Interactive Theatre

Portland Community College

The Illumination Project (IP) is Portland Community College’s innovative student leadership and education program designed to foster a climate of equality, compassion, justice, and respect for all people in the PCC academic community and the community-at-large. The Illumination Project uses interactive social justice theater as a venue for Student Educators and audience members to join together to rehearse ways of solving problems. Interactive theater, with its capacity to engage diverse learning styles and members of a community, is an ideal way to challenge racism, sexism, heterosexism, and other forms of oppression. In performances audience members enter a scene and dynamically change its outcome. In this way, the Illumination Project challenges the viewpoints of both the audience and the actors/Student Educators in a performance.  This project has been ongoing and received additional support from the Ford Foundation Difficult Dialogues initiative.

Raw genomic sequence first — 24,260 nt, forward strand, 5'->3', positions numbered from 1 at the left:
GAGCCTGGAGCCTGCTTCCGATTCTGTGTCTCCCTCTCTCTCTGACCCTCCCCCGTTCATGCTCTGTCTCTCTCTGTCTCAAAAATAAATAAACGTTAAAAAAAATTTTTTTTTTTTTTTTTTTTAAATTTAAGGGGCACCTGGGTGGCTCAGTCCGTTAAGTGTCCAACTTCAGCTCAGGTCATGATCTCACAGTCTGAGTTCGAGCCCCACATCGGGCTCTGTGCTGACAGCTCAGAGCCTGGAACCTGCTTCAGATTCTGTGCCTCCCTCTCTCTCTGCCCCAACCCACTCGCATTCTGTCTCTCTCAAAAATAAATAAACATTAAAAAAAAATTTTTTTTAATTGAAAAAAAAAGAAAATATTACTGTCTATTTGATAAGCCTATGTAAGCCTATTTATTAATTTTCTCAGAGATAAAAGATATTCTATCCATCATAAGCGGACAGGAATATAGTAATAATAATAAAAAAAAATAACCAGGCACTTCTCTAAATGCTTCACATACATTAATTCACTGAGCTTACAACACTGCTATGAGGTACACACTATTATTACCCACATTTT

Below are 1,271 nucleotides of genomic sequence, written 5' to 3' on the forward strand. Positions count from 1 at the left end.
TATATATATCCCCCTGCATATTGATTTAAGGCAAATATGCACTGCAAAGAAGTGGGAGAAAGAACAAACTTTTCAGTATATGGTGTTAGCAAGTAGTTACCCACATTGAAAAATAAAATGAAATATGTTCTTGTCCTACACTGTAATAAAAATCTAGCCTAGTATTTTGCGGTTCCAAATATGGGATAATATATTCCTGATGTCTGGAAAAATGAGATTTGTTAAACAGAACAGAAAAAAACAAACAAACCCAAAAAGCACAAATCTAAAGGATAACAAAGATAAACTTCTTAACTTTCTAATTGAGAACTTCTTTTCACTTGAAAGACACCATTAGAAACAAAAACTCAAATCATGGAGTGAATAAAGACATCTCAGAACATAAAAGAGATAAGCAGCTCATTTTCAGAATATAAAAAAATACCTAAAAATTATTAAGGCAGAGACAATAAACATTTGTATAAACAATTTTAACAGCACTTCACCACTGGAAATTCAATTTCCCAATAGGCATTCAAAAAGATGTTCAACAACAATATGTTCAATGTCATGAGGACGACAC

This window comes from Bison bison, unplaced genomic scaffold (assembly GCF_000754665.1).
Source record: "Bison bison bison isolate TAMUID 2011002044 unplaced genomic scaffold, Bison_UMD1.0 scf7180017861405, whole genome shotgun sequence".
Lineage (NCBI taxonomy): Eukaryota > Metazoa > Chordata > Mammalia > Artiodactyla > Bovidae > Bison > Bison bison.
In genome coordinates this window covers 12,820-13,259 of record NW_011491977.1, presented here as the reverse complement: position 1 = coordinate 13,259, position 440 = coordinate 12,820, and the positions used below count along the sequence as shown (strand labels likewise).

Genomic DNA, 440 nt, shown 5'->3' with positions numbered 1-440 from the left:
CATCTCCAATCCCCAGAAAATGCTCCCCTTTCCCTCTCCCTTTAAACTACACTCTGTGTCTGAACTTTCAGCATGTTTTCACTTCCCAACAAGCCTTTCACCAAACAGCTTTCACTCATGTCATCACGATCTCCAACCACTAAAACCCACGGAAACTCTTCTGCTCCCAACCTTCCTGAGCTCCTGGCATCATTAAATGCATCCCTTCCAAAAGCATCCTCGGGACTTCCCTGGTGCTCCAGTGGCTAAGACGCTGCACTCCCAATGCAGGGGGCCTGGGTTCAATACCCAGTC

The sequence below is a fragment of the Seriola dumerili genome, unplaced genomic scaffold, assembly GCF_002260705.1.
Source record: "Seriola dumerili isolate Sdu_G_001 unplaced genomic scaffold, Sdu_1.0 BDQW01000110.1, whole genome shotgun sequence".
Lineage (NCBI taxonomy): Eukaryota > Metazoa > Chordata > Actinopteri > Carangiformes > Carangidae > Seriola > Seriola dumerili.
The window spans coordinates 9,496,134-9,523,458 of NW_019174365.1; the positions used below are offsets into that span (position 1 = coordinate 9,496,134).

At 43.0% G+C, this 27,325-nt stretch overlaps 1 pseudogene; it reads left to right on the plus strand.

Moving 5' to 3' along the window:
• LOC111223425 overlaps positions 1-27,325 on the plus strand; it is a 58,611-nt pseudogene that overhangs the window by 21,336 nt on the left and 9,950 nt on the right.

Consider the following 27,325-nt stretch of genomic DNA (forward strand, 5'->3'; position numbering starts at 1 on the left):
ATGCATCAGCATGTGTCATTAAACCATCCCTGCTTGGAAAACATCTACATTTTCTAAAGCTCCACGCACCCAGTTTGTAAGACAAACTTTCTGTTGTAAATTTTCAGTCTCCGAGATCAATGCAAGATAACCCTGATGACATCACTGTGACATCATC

University of Missouri Columbia

The MU Interactive Theatre troupe was founded in 2003, when MU joined a three-year multi-campus program sponsored by the Carnegie Academy for the Advancement of Teaching and Learning and the American Association for Higher Education. MU borrowed the Stats 101 script from the University of Michigan’s Center for Research on Learning and Teaching, which houses an interactive theatre program for faculty development. The MU troupe, led by theatre professors Suzanne Burgoyne and Clyde Ruffin, has performed for faculty, teaching assistants and classes.

A typical performance includes a 10-minute sketch in which a class or student study group encounters diversity issues they don’t know how to handle. After the brief scene has been performed, the actors remain in character and engage in dialogue with the audience. Following small-group discussion, the actors begin to re-enact the scene, but audience members are invited to volunteer to replace the instructor and try out their own ideas to improve the situation. The interactive theatre methods employed draw upon the techniques of Augusto Boal’s Theatre of the Oppressed, a social-action theatre form building upon Paolo Freire’s Pedagogy of the Oppressed.